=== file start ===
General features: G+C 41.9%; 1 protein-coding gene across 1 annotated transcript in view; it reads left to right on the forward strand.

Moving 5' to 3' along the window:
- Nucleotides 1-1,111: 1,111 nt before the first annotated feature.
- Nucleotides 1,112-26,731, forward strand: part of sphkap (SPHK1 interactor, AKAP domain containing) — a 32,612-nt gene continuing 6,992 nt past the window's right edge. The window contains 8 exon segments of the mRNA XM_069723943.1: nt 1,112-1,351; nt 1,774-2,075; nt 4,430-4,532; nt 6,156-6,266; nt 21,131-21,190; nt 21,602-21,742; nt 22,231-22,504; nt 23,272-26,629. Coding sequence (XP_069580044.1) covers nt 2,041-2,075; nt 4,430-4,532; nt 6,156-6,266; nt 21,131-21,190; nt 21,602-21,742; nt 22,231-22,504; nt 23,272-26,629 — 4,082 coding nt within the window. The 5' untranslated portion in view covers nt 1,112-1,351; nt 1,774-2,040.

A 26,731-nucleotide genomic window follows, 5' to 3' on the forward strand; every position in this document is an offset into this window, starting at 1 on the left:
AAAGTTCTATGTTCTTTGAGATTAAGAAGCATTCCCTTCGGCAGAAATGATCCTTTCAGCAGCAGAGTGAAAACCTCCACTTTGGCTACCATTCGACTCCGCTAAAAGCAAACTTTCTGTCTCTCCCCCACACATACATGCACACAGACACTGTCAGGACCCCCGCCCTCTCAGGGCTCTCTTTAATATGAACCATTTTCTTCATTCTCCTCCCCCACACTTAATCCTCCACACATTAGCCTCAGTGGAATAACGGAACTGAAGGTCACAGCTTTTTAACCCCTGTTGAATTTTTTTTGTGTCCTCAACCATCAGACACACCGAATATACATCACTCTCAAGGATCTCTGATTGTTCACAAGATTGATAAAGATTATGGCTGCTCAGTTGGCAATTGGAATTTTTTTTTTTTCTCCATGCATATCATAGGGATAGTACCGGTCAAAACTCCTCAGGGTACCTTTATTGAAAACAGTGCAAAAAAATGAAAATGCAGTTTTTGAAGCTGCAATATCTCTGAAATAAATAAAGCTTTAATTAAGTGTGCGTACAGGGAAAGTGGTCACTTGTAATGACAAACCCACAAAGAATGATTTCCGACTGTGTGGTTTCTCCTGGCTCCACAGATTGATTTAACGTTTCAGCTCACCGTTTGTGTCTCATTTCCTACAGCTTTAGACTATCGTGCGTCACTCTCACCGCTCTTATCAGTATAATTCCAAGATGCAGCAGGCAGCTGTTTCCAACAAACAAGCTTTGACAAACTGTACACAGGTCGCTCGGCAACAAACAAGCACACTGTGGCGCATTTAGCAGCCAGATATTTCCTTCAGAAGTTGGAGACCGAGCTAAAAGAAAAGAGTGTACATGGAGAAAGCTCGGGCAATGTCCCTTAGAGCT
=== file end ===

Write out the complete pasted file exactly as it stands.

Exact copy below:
General features: G+C 41.9%; 1 protein-coding gene across 1 annotated transcript in view; it reads left to right on the forward strand.

Moving 5' to 3' along the window:
- Nucleotides 1-1,111: 1,111 nt before the first annotated feature.
- Nucleotides 1,112-26,731, forward strand: part of sphkap (SPHK1 interactor, AKAP domain containing) — a 32,612-nt gene continuing 6,992 nt past the window's right edge. The window contains 8 exon segments of the mRNA XM_069723943.1: nt 1,112-1,351; nt 1,774-2,075; nt 4,430-4,532; nt 6,156-6,266; nt 21,131-21,190; nt 21,602-21,742; nt 22,231-22,504; nt 23,272-26,629. Coding sequence (XP_069580044.1) covers nt 2,041-2,075; nt 4,430-4,532; nt 6,156-6,266; nt 21,131-21,190; nt 21,602-21,742; nt 22,231-22,504; nt 23,272-26,629 — 4,082 coding nt within the window. The 5' untranslated portion in view covers nt 1,112-1,351; nt 1,774-2,040.

A 26,731-nucleotide genomic window follows, 5' to 3' on the forward strand; every position in this document is an offset into this window, starting at 1 on the left:
AAAGTTCTATGTTCTTTGAGATTAAGAAGCATTCCCTTCGGCAGAAATGATCCTTTCAGCAGCAGAGTGAAAACCTCCACTTTGGCTACCATTCGACTCCGCTAAAAGCAAACTTTCTGTCTCTCCCCCACACATACATGCACACAGACACTGTCAGGACCCCCGCCCTCTCAGGGCTCTCTTTAATATGAACCATTTTCTTCATTCTCCTCCCCCACACTTAATCCTCCACACATTAGCCTCAGTGGAATAACGGAACTGAAGGTCACAGCTTTTTAACCCCTGTTGAATTTTTTTTGTGTCCTCAACCATCAGACACACCGAATATACATCACTCTCAAGGATCTCTGATTGTTCACAAGATTGATAAAGATTATGGCTGCTCAGTTGGCAATTGGAATTTTTTTTTTTTCTCCATGCATATCATAGGGATAGTACCGGTCAAAACTCCTCAGGGTACCTTTATTGAAAACAGTGCAAAAAAATGAAAATGCAGTTTTTGAAGCTGCAATATCTCTGAAATAAATAAAGCTTTAATTAAGTGTGCGTACAGGGAAAGTGGTCACTTGTAATGACAAACCCACAAAGAATGATTTCCGACTGTGTGGTTTCTCCTGGCTCCACAGATTGATTTAACGTTTCAGCTCACCGTTTGTGTCTCATTTCCTACAGCTTTAGACTATCGTGCGTCACTCTCACCGCTCTTATCAGTATAATTCCAAGATGCAGCAGGCAGCTGTTTCCAACAAACAAGCTTTGACAAACTGTACACAGGTCGCTCGGCAACAAACAAGCACACTGTGGCGCATTTAGCAGCCAGATATTTCCTTCAGAAGTTGGAGACCGAGCTAAAAGAAAAGAGTGTACATGGAGAAAGCTCGGGCAATGTCCCTTAGAGCT